Sabahattin Ali is an important figure in Turkish literature, as much for the tragic circumstances of his death – the author was allegedly beaten to death at the hands of the government – as for his work. Originally published in 1943, this short novel has since become one of Turkey’s most widely read books, with its translation reaching many bestseller lists abroad. The plot revolves around a shy young man from rural Turkey who moves to Berlin in the 1920s, where he meets a woman who will haunt him for the rest of his life. Ali himself spent 18 months in the German capital as a young man, returning to Turkey to teach and write. Over the course of his life, he was imprisoned several times.
‘Poems of Nâzım Hikmet’ (1986)
Nâzım Hikmet is one of Turkey’s most well-known poets, and his work has been translated into more than 50 languages. He spent much of his adult life in prison or exile due to his political beliefs, and it was here that he wrote much of his poetry. A leader of the Turkish avant garde, his poems tackle themes of love, national identity, Marxism and more.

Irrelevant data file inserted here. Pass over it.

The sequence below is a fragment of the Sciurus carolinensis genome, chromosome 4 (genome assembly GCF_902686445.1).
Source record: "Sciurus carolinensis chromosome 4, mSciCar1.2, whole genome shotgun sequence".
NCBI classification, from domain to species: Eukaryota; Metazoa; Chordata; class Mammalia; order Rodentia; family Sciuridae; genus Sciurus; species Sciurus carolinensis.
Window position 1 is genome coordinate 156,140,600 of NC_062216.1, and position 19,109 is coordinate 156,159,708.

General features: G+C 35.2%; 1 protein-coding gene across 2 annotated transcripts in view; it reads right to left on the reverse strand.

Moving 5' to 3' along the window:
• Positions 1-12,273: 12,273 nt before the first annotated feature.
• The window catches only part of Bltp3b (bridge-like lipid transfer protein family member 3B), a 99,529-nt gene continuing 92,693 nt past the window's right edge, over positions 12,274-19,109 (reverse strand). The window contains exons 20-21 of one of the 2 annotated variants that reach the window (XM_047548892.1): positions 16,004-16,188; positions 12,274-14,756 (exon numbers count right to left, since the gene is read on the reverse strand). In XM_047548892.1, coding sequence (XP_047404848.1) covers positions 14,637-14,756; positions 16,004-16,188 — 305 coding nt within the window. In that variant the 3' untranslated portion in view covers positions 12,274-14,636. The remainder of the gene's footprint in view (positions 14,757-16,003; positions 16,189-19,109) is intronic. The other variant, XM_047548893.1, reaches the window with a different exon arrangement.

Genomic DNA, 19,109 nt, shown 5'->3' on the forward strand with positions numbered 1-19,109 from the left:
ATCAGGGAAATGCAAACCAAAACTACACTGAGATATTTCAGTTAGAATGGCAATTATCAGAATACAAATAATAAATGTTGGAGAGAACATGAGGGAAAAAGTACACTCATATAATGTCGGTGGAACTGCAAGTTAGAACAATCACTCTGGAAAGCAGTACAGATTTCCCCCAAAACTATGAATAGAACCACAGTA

In this article we took a brief look at Turkish literature and suggested some books for you from great Turkish writers. But of course there is more waiting to be discovered by you. And we will share more reading lists. Stay tuned for our next blog articles,